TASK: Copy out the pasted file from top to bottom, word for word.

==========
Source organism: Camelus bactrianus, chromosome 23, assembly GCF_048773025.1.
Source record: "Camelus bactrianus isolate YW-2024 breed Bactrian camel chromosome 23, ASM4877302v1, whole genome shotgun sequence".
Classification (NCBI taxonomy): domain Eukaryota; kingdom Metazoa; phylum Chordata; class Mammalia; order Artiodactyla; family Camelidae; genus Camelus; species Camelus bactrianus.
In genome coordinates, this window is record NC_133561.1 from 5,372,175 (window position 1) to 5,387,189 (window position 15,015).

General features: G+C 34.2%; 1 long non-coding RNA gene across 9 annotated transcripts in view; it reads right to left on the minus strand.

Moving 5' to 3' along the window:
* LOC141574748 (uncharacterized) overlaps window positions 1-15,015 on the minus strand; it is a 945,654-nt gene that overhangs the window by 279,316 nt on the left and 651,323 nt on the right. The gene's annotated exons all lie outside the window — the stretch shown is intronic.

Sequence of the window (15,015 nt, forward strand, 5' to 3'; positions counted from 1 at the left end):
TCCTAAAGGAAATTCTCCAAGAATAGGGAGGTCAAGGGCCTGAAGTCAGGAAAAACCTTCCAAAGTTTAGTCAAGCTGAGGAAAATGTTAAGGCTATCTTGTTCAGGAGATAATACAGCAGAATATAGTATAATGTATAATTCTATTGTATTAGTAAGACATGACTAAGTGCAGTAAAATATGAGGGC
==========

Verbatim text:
Source organism: Camelus bactrianus, chromosome 23, assembly GCF_048773025.1.
Source record: "Camelus bactrianus isolate YW-2024 breed Bactrian camel chromosome 23, ASM4877302v1, whole genome shotgun sequence".
Classification (NCBI taxonomy): domain Eukaryota; kingdom Metazoa; phylum Chordata; class Mammalia; order Artiodactyla; family Camelidae; genus Camelus; species Camelus bactrianus.
In genome coordinates, this window is record NC_133561.1 from 5,372,175 (window position 1) to 5,387,189 (window position 15,015).

General features: G+C 34.2%; 1 long non-coding RNA gene across 9 annotated transcripts in view; it reads right to left on the minus strand.

Moving 5' to 3' along the window:
* LOC141574748 (uncharacterized) overlaps window positions 1-15,015 on the minus strand; it is a 945,654-nt gene that overhangs the window by 279,316 nt on the left and 651,323 nt on the right. The gene's annotated exons all lie outside the window — the stretch shown is intronic.

Sequence of the window (15,015 nt, forward strand, 5' to 3'; positions counted from 1 at the left end):
TCCTAAAGGAAATTCTCCAAGAATAGGGAGGTCAAGGGCCTGAAGTCAGGAAAAACCTTCCAAAGTTTAGTCAAGCTGAGGAAAATGTTAAGGCTATCTTGTTCAGGAGATAATACAGCAGAATATAGTATAATGTATAATTCTATTGTATTAGTAAGACATGACTAAGTGCAGTAAAATATGAGGGC